After watching its Android operating system struggle in a tablet market dominated by the iPad, Google may be ready to introduce its own hardware into the fray. According to tech blog The Verge, a device co-branded with hardware maker Asustek could reach consumers as early as July. The 7-inch tablet is expected to run the forthcoming tablet-optimized version of Android, version 4.0 or “Ice cream sandwich.”
The report claims that Google is trying to pack a lot of horsepower into a bargain-priced frame in order to distinguish itself. The hardware specs include a Nvidia Tegra 3 quad-core CPU to deliver better performance than the dual-core processors driving lower-end tablets.
Verge reports that Google is trying to price its hardware at least on par with the most successful Android-based tablet to date, Amazon’s Kindle Fire. The Fire runs a “forked” version of the Google OS that keeps users within Amazon’s own walled garden of approved apps and billing system. The move underscores the growing competition between Google and Amazon for the second tier of the tablet market. Google’s recently revamped Android Marketplace, Google Play, now includes the eBooks, movie rentals and TV programming that mimics Amazon’s multimedia e-store.
Google wants to open up a viable Android tablet market in its larger competition with Apple in the space. So far, Google has not been able to leverage its open platform OS in tablets in the same way it has so successfully in smartphones. While tablets from Motorola, Asus, Samsung and others have come into the market at small and large screen sizes, none has gotten serious traction with consumers until Amazon introduced its low-priced but more closed Kindle Fire.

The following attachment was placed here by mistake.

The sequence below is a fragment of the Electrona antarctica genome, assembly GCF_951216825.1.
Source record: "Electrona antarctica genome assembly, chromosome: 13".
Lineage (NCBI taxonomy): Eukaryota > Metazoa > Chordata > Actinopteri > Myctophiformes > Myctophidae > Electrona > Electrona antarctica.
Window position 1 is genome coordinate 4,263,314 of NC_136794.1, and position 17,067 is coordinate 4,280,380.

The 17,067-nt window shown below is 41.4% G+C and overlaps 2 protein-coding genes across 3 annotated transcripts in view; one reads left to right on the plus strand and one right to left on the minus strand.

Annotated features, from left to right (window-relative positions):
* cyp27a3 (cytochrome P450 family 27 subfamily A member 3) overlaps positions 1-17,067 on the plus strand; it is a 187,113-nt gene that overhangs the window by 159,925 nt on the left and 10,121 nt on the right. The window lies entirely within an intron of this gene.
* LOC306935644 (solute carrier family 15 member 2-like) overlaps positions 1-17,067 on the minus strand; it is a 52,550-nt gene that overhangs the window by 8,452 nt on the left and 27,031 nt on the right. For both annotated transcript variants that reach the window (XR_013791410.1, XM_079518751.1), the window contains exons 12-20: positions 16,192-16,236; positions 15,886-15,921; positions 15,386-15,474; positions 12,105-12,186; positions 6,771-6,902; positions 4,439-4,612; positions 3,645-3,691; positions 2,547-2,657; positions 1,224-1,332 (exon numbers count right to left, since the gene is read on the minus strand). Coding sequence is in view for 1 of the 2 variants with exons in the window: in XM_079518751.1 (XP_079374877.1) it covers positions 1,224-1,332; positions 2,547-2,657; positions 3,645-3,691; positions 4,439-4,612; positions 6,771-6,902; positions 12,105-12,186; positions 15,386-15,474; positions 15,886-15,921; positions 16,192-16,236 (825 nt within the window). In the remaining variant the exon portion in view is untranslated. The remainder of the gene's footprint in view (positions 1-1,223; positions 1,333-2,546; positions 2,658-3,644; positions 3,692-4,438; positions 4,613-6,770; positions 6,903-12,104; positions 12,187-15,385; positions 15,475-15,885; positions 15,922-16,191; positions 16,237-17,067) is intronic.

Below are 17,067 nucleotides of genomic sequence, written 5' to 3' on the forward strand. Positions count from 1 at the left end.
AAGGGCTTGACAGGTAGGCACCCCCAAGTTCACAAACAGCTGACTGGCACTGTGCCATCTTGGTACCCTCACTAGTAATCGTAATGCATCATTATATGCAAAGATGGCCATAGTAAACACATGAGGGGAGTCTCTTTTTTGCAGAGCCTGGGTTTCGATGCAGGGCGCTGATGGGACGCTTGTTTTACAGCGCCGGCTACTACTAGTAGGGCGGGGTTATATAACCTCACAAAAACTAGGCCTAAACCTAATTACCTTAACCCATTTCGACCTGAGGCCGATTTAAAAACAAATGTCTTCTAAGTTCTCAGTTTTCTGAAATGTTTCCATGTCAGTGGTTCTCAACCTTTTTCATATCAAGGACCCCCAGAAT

Amazon succeeded with the Fire largely because it could fill the device catalogs with troves of multimedia content and not rely on the scant number of tablet-specific apps in the Android market. In developing its Play market, Google appears to be following Amazon’s lead in giving all devices -- but especially tablets -- a range of content for buyers to consume.
But Google has not had much success selling devices directly to consumers, even if its brand helps raise the profile of hardware sold by partner OEMs. Its past attempts to jumpstart the Android smartphone market with the original Google G1 phone and the more recent NFC-enabled Nexus have been relatively ineffectual as direct-to-consumer plays. On the other hand, bringing the Google name to the wide range of Android hardware from so many vendors in the market could help give the fragmented market greater clarity.
Market researchers ABI and IDC both have predicted that in the coming years, low-priced, Android-powered tablets will erode Apple’s share of the tablet terrain. ABI has predicted that the worldwide appeal of sub-$400 tablets will give the Android OS 60% of the market by 2016.
Apple appears to be increasingly aware of the low end of the market. With the introduction of the newest version of the 9.7-inch iPad starting at $499, Apple elected to keep its previous generation of iPad 2s in market at a lower $399 price point. Rumors persist that the company is also testing a smaller version of the iPad that is at the larger end of the 7-inch scale. Steve Jobs famously chided the early Android 7-inch devices as being too small for efficient and enjoyable touch interactions with tablet-scale experiences.